Safeguards, Protections Must Accompany Release of Medicare Physician Claims Data, Say AAFP, Others

September 10, 2013 04:57 pm News Staff

The AAFP and other physician-led organizations are urging CMS to apply a number of protections before potentially releasing individual Medicare physician claims data. These protections should help ensure that claims data are used fairly and accurately and in a way that promotes improvements in the nation's health care system, say the organizations.

[Stethoscope on top of medical claim form]

In a Sept. 5 letter(8 page PDF), the AAFP, the AMA and dozens of other physician-led organizations urge CMS to partner with physicians to develop policies on the release of individual physician claims data. "Our goal is to promote efforts focused on improving the quality of patient care while safeguarding against potential abuses that could negatively impact health care outcomes or diminish the privacy of Medicare physicians and patients," says the letter.

"Given the potential for security breaches, hackers, or efforts to re-identify information, we urge CMS to consider the potential impact of any data release on patient privacy and engage with experienced data statisticians, physician organizations and other relevant stakeholders on ways to further protect such data."

The AAFP and the other organizations are calling for steps to "ensure that the release of data does not mislead the public into making inappropriate and potentially harmful health care treatment decisions."

"Individual Medicare payment information should be presented together with quality (i.e., clinical) information, encouraging and facilitating value-based decision-making by consumers. If quality information is not available, cost and price information should be presented in a context that raises the importance of considering quality in decisions about providers, treatments and health care services."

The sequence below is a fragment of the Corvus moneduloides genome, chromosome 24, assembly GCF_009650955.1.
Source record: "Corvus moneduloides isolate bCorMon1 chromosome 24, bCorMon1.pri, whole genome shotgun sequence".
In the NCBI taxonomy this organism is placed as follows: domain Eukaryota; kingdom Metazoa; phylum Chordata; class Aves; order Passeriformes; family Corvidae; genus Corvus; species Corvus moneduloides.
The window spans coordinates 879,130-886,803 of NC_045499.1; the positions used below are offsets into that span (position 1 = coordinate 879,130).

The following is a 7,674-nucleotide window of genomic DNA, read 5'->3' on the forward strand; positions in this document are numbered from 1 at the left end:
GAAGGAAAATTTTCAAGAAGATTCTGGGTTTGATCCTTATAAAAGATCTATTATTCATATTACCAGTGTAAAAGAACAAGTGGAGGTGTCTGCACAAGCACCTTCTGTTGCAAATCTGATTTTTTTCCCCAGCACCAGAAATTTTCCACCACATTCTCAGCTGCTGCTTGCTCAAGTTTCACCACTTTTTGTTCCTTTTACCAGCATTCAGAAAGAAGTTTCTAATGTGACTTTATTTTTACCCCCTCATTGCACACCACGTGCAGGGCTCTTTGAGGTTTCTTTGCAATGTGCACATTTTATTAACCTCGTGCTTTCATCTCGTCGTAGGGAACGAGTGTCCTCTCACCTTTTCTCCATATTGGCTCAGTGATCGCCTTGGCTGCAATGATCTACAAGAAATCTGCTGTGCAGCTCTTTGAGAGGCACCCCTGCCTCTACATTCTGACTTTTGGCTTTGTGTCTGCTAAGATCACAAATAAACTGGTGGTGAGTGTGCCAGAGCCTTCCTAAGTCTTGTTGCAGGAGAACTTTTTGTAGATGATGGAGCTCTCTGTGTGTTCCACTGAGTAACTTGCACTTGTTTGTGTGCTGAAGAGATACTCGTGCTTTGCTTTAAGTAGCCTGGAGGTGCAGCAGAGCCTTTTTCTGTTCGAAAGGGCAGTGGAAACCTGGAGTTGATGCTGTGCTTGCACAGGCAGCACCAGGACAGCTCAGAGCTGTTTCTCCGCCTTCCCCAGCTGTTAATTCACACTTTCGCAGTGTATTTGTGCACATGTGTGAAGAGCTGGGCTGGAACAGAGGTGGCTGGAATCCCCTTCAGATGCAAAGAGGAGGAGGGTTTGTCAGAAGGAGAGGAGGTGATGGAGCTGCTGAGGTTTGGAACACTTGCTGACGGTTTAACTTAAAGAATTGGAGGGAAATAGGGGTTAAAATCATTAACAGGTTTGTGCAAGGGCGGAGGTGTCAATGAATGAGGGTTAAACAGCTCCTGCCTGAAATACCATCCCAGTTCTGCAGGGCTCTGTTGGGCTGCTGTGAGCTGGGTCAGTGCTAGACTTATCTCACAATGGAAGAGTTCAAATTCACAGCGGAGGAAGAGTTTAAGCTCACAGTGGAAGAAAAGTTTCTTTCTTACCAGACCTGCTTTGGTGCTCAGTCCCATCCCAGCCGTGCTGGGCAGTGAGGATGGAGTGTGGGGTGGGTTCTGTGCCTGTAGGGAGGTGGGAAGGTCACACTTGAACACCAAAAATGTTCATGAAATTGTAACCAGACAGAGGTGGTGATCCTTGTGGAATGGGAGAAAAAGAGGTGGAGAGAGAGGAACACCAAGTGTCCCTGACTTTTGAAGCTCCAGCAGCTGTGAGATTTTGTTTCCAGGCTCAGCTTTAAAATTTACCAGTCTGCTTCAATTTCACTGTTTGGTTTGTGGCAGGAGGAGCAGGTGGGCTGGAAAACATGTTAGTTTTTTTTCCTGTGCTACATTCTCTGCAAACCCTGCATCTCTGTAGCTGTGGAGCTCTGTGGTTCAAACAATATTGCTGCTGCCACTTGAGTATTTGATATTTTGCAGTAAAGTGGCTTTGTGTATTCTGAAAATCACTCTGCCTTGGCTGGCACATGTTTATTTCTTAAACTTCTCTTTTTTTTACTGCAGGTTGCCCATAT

In the letter, the organizations underscore their support for efforts to increase the quality of care and efficient use of resources in health care delivery, and they acknowledge that "greater access to Medicare data may be necessary to expand new delivery models and transform the existing payment system."

"Consequently, we urge CMS to engage with physicians and focus on care quality given that obstacles to this data may be blocking improvements to our health care system."

However, the groups also point out that "If not approached thoughtfully, release of individual physician payment data to anyone for any purpose can have unintentional, adverse consequences for patients, providers, and the health care system. For any data release program, safeguards must be in place to ensure that neither false nor misleading conclusions are derived from this information."

The groups ask CMS to

  • focus on efforts to improve health care quality;
  • ensure data are accurate by educating those accessing the information;
  • allow physicians to review and correct any errors; and
  • follow existing safeguards, including appropriate risk-adjustment and attribution methods, for any public reports that use the information.

"Raw Medicare claims data is a crude metric for assessing the quality of medical care," says the letter. "When used in isolation, this data ignores the more important clinical factors that affect patients, including case mix, comorbidities, and other patient characteristics. These deficiencies are exacerbated by the fact that Medicare claims constitute only a portion of services performed by many physicians.

"For these reasons, we discourage public reporting of claims data without any relevant quality information or the inclusion of other payer sources. CMS must safeguard attempts to mischaracterize the data or emphasize volume as an indicator of quality."